One of the biggest challenges of a spouse being away on a business trip can be the transition as they return home. One travelling husband in Canada puts it this way: “Get used to transition. The before and after is harder than the being away.” He lists his challenges when returning home after a trip as ‘feeling included back into the family’, ‘emotional intimacy’ with his partner and ‘loneliness’. Another dad acknowledges the challenge of both partners being tired when he returns from a trip. What is difficult, he writes, is “tiredness from travel, whilst my wife feels tiredness from solo parenting.” (from the Holding the Fort Abroad Survey)
Readjusting to having your partner around can sometimes be less obvious than it may seem. Perhaps you couldn’t wait for them to finally come home, but now that they are here, it feels like having a stranger in the house! You can both be left disappointed and frustrated, and the joy you thought you would have just ends up turning into negative emotions.
It’s okay if it feels strange. It’s normal it can be difficult. They have to readjust to being in a family setting, with the roles and responsibilities that entails. You have to readjust to them being around, and to give them space to fit back in. My husband call this ‘the docking period’. There are ways of making the ride smoother and more enjoyable.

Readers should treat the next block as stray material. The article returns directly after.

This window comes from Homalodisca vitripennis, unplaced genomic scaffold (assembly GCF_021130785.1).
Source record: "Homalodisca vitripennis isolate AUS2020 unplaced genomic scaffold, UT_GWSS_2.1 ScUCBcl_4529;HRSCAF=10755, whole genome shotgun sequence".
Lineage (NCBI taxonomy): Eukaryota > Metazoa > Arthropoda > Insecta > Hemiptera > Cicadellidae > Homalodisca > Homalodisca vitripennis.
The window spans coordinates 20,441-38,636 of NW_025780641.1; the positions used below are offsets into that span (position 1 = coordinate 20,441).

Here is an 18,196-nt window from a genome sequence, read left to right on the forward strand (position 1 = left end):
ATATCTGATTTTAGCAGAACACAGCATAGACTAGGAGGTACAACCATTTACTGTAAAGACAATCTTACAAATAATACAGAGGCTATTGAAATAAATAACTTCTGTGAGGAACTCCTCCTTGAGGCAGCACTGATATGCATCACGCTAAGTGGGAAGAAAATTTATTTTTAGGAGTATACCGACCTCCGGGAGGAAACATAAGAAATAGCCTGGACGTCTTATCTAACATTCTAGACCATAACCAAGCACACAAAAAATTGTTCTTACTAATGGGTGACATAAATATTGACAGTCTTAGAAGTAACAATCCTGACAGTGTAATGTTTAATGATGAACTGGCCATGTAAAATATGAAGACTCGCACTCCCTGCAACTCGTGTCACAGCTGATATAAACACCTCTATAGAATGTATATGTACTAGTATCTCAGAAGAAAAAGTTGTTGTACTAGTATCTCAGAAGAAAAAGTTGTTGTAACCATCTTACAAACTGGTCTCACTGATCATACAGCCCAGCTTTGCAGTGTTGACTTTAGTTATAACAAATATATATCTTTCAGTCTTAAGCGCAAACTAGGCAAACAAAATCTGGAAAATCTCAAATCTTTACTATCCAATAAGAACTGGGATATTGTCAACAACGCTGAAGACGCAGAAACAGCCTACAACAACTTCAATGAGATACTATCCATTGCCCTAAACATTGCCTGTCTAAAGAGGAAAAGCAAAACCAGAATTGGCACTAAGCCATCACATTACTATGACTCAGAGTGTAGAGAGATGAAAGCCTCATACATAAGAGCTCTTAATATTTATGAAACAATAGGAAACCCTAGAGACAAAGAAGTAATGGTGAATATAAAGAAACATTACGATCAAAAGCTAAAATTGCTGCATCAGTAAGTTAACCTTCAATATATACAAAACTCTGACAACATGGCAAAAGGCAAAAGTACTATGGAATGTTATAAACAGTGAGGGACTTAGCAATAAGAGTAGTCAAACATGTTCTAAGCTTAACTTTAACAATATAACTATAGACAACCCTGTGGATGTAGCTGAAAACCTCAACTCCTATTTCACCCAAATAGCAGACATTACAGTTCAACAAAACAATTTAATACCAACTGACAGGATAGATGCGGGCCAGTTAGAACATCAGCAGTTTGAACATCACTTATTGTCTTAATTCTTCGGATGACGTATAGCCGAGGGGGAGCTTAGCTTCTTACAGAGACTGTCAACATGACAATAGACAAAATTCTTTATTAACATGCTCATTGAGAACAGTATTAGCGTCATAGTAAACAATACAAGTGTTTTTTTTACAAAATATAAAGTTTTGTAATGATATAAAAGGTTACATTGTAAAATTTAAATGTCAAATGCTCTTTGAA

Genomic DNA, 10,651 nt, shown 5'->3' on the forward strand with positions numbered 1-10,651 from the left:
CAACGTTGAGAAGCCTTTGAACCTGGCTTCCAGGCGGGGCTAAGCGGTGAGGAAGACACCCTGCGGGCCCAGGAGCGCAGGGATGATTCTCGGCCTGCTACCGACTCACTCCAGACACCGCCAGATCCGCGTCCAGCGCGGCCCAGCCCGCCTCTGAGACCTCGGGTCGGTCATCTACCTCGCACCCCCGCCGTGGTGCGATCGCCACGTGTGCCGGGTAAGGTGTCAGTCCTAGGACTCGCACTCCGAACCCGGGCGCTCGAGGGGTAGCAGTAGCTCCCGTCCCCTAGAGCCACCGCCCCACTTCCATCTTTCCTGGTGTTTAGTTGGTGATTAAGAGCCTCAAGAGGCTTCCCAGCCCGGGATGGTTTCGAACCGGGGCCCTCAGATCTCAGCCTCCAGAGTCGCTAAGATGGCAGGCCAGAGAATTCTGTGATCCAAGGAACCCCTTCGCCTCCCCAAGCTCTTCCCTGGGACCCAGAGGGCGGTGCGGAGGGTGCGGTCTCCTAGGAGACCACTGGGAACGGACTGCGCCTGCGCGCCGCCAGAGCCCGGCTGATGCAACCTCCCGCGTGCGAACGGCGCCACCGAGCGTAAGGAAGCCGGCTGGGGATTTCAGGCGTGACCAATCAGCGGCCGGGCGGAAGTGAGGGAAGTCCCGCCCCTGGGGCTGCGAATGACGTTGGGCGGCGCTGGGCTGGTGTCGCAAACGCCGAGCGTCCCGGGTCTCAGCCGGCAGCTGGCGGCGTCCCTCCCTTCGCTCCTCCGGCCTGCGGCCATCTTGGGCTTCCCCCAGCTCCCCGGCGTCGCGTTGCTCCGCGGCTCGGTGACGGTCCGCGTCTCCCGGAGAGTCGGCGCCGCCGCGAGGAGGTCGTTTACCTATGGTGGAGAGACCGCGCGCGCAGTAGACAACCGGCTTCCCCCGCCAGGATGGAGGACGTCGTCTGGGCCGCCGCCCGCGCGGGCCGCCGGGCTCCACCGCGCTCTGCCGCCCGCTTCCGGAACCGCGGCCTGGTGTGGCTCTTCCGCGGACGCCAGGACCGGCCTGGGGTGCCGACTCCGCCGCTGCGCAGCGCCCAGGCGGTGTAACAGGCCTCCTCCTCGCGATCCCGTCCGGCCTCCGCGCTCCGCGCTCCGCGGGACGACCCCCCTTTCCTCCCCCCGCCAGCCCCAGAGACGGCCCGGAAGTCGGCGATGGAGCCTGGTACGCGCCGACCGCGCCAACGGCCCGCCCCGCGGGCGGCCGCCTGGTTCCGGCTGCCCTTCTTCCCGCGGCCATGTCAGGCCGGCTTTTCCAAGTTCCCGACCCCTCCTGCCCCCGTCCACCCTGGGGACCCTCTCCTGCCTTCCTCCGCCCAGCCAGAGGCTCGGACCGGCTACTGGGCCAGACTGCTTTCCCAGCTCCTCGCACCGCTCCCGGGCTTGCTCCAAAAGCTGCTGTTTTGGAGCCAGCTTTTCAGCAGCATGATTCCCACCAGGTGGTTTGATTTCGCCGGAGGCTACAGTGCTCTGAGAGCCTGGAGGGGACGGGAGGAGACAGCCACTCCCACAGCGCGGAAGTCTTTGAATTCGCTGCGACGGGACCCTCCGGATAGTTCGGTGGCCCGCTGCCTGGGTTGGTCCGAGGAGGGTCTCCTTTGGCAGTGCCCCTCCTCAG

It is good to be mentally prepared for the possibility of them messing up your routine! Robin Pascoe, in her book The Moveable Marriage, explains the importance of the 24-hour rule: her and her husband had no expectations of each other for 24 hours after he returned from a business trip. This allows time for both to adjust, to enjoy having the other one back, without plunging straight in the deep end or expecting them to slot straight into home life and routine. It takes off the pressure of perfection from the get-go, and lets the readaptation happen more organically.
I have also found it helpful to have a fixed set of questions to ask each other at least once, if not more, in the days following their return. For example, every time my husband comes home, I ask him: 'Do you feel included?' and 'What is important to put in the calendar?'. He, on the other hand, will ask me: 'What can I help with?' and 'What is already planned?'. It may help to have a conversation with your spouse a few days before their return and see what questions you think you could ask each other to help smooth the transition.
IF you are a travelling partner or if you are the partner who stays home while your partner travels, add your voice and take the Survey here.